Mote Voice Messaging Tool Surpasses 1M Users, Raises $2 Million in Seed Funding to Scale

By Peter Page Peter Page has been verified by Muck Rack's editorial team
Published on March 22, 2021

Talking appears to be the newest trend in late-pandemic WFH culture. San Francisco based Mote Technologies, which have set the talk trend in motion, is booming as homebound workers weary of typing constantly are embracing the Mote voice messaging tool. The company will mark its first anniversary tomorrow (March 23) by announcing that its Chrome voice messaging extension has exceeded one million users, plus investors are providing $2 million in seed funding for Mote to scale operations and add new features.

One major new feature will be announced tomorrow. Mote is publicly launching its Gmail integration, which will make it easy to create a voice message and attach it to an email. This significantly expands functionality beyond in-document voice messaging, creating new way to communicate for 1.8 billion Gmail users worldwide.

“We have had an incredible first year at Mote,” stated Mote Co-founder and CEO Will Jackson. “Mote’s users have found voice messaging is a faster and friendlier alternative to typing: remote workers, collaborators and educators around the world report that talking instead of typing leads to significant time savings and better communication. We’re very happy with this early validation across the Google ecosystem and we’re working hard to broaden platform support in response to user demand.”

Teachers scrambling to replicate an in-classroom experience for students struggling to stay focused after months of remote learning were among the very first to try the Mote voice messaging tool. Saved By the Beldin, a popular website for teachers seeking ways to improve remote instruction, gave the Mote Google Chrome extension an enthusiastic recommendation. More than 10,000  schools in 170  countries and all 50 U.S. states have implemented Mote’s technology.

The $2 million in seed funding was led by Craft Ventures, with early investors Sequoia Capital and the Oxford Angel Fund.

“Mote’s ability to scale both its users and its revenue so quickly, while continuing to innovate, is extremely impressive,” said Arra Malekzadeh, investor at Craft Ventures. “The pace of user adoption and the excitement of those early users are indicators that Mote is onto something very special. We’re excited to lead their seed funding and partner with them on the inevitable growth ahead.”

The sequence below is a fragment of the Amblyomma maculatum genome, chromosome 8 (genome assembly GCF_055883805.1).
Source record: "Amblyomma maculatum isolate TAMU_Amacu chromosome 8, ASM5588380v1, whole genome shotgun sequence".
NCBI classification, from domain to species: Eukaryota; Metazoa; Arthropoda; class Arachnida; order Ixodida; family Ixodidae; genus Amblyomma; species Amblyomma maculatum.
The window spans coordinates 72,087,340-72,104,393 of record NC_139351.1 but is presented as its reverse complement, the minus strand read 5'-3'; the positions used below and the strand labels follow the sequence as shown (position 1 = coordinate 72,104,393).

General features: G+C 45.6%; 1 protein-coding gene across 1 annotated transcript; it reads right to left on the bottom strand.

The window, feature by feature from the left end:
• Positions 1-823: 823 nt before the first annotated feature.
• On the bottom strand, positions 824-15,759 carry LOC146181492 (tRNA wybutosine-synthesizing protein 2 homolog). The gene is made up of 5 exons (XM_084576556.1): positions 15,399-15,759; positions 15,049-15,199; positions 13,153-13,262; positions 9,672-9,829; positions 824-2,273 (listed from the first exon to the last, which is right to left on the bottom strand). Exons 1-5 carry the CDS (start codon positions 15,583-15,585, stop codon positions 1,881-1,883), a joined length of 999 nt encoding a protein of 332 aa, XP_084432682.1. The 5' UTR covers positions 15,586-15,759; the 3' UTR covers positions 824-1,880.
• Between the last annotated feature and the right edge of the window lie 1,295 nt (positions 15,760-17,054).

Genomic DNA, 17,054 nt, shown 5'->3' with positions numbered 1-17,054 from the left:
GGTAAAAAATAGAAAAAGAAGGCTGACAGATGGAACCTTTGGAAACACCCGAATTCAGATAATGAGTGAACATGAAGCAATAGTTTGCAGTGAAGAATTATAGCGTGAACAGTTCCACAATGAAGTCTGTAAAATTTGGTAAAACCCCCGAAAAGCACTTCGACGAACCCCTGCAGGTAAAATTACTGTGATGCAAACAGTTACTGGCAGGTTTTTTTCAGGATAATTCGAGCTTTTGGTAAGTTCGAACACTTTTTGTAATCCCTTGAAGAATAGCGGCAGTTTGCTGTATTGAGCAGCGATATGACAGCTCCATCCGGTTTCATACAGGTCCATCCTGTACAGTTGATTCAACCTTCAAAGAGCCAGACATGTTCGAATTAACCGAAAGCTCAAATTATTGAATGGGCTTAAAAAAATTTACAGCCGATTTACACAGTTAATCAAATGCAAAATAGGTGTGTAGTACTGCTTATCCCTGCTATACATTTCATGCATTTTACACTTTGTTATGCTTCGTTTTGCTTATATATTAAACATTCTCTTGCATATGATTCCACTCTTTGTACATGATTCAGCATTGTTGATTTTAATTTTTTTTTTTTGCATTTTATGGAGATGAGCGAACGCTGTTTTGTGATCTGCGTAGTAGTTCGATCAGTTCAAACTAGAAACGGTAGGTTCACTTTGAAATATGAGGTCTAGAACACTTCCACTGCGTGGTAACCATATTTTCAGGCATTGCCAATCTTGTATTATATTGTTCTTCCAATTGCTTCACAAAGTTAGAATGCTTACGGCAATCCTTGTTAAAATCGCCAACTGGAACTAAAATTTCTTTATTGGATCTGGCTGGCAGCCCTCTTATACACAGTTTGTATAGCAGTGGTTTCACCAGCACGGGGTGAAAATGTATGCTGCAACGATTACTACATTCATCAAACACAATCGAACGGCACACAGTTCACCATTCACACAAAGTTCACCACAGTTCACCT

Mote is being used by software developers, graphic designers, writers, sales teams, customer experience teams, HR managers, and many organizations seeking an alternative to typing. Voice messages are faster to compose and generally more pleasant to receive than emails or comments to a document or spreadsheet.

Co-founders Will Jackson and Alex Nunes hatched the idea for Mote while working as senior leaders at Vevo, a music video company. Jackson worked in San Francisco, while Nunes worked 5,300 miles, and seven time zones, away in London. The experience convinced them that voice messages were a more empathetic and efficient alternative to Slack messages, emails, and all sorts of curt, typed messages. 

“Sometimes expressing our ideas clearly in an email is really hard,” said Jackson. “Voice messaging is a beautifully simple way to convey what we really mean and make a human connection. We’re really excited to see how our amazing educator community embraces voice messaging in email, and we also hope it will help introduce Mote to new communities.”

For more information about Mote, please visit

By Peter Page Peter Page has been verified by Muck Rack's editorial team

Journalist verified by Muck Rack verified

Peter Page is an Editor-at-Large at Grit Daily. He is available to record live, old-school style interviews via Zoom, and run them at Grit Daily and Apple News, or BlockTelegraph for a fee.Formerly at, he began his journalism career as a newspaper reporter long before print journalism had even heard of the internet, much less realized it would demolish the industry. The years he worked as a police reporter are a big influence on his world view to this day. Page has some degree of expertise in environmental policy, the energy economy, ecosystem dynamics, the anthropology of urban gangs, the workings of civil and criminal courts, politics, the machinations of government, and the art of crystallizing thought in writing.

Read more

More GD News